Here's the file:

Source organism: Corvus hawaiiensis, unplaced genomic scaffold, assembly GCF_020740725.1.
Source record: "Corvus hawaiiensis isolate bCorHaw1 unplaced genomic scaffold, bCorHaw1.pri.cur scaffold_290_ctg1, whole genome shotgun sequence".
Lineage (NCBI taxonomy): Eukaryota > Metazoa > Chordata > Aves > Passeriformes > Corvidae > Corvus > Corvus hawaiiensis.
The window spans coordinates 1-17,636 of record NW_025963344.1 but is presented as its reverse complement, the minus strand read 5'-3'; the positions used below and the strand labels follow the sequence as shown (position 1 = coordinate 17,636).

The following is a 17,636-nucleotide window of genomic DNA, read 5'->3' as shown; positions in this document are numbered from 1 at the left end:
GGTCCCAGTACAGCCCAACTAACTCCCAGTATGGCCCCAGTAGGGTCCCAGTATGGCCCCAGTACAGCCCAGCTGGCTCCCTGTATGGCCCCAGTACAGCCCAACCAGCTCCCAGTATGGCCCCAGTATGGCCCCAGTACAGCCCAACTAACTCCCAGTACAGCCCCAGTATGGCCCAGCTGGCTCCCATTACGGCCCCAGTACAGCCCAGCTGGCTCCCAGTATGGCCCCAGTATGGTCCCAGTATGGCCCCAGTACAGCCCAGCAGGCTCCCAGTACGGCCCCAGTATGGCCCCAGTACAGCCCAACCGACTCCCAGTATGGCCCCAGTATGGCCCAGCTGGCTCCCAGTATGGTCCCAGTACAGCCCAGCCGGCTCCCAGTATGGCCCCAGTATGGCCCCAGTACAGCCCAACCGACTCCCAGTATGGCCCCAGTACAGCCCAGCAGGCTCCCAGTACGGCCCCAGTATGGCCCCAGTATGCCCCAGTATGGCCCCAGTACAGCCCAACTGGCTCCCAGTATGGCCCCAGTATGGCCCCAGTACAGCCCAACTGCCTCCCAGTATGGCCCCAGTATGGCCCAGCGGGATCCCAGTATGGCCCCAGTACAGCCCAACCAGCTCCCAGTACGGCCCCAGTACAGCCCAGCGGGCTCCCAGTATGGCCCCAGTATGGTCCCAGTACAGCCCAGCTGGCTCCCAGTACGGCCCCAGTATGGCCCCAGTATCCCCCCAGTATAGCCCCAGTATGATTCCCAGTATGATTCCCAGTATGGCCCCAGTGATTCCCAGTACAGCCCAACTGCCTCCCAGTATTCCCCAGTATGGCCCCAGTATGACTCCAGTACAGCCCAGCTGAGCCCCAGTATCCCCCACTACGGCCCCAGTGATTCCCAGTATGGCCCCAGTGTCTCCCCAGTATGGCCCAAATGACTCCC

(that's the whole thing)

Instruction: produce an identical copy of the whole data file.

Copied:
Source organism: Corvus hawaiiensis, unplaced genomic scaffold, assembly GCF_020740725.1.
Source record: "Corvus hawaiiensis isolate bCorHaw1 unplaced genomic scaffold, bCorHaw1.pri.cur scaffold_290_ctg1, whole genome shotgun sequence".
Lineage (NCBI taxonomy): Eukaryota > Metazoa > Chordata > Aves > Passeriformes > Corvidae > Corvus > Corvus hawaiiensis.
The window spans coordinates 1-17,636 of record NW_025963344.1 but is presented as its reverse complement, the minus strand read 5'-3'; the positions used below and the strand labels follow the sequence as shown (position 1 = coordinate 17,636).

The following is a 17,636-nucleotide window of genomic DNA, read 5'->3' as shown; positions in this document are numbered from 1 at the left end:
GGTCCCAGTACAGCCCAACTAACTCCCAGTATGGCCCCAGTAGGGTCCCAGTATGGCCCCAGTACAGCCCAGCTGGCTCCCTGTATGGCCCCAGTACAGCCCAACCAGCTCCCAGTATGGCCCCAGTATGGCCCCAGTACAGCCCAACTAACTCCCAGTACAGCCCCAGTATGGCCCAGCTGGCTCCCATTACGGCCCCAGTACAGCCCAGCTGGCTCCCAGTATGGCCCCAGTATGGTCCCAGTATGGCCCCAGTACAGCCCAGCAGGCTCCCAGTACGGCCCCAGTATGGCCCCAGTACAGCCCAACCGACTCCCAGTATGGCCCCAGTATGGCCCAGCTGGCTCCCAGTATGGTCCCAGTACAGCCCAGCCGGCTCCCAGTATGGCCCCAGTATGGCCCCAGTACAGCCCAACCGACTCCCAGTATGGCCCCAGTACAGCCCAGCAGGCTCCCAGTACGGCCCCAGTATGGCCCCAGTATGCCCCAGTATGGCCCCAGTACAGCCCAACTGGCTCCCAGTATGGCCCCAGTATGGCCCCAGTACAGCCCAACTGCCTCCCAGTATGGCCCCAGTATGGCCCAGCGGGATCCCAGTATGGCCCCAGTACAGCCCAACCAGCTCCCAGTACGGCCCCAGTACAGCCCAGCGGGCTCCCAGTATGGCCCCAGTATGGTCCCAGTACAGCCCAGCTGGCTCCCAGTACGGCCCCAGTATGGCCCCAGTATCCCCCCAGTATAGCCCCAGTATGATTCCCAGTATGATTCCCAGTATGGCCCCAGTGATTCCCAGTACAGCCCAACTGCCTCCCAGTATTCCCCAGTATGGCCCCAGTATGACTCCAGTACAGCCCAGCTGAGCCCCAGTATCCCCCACTACGGCCCCAGTGATTCCCAGTATGGCCCCAGTGTCTCCCCAGTATGGCCCAAATGACTCCC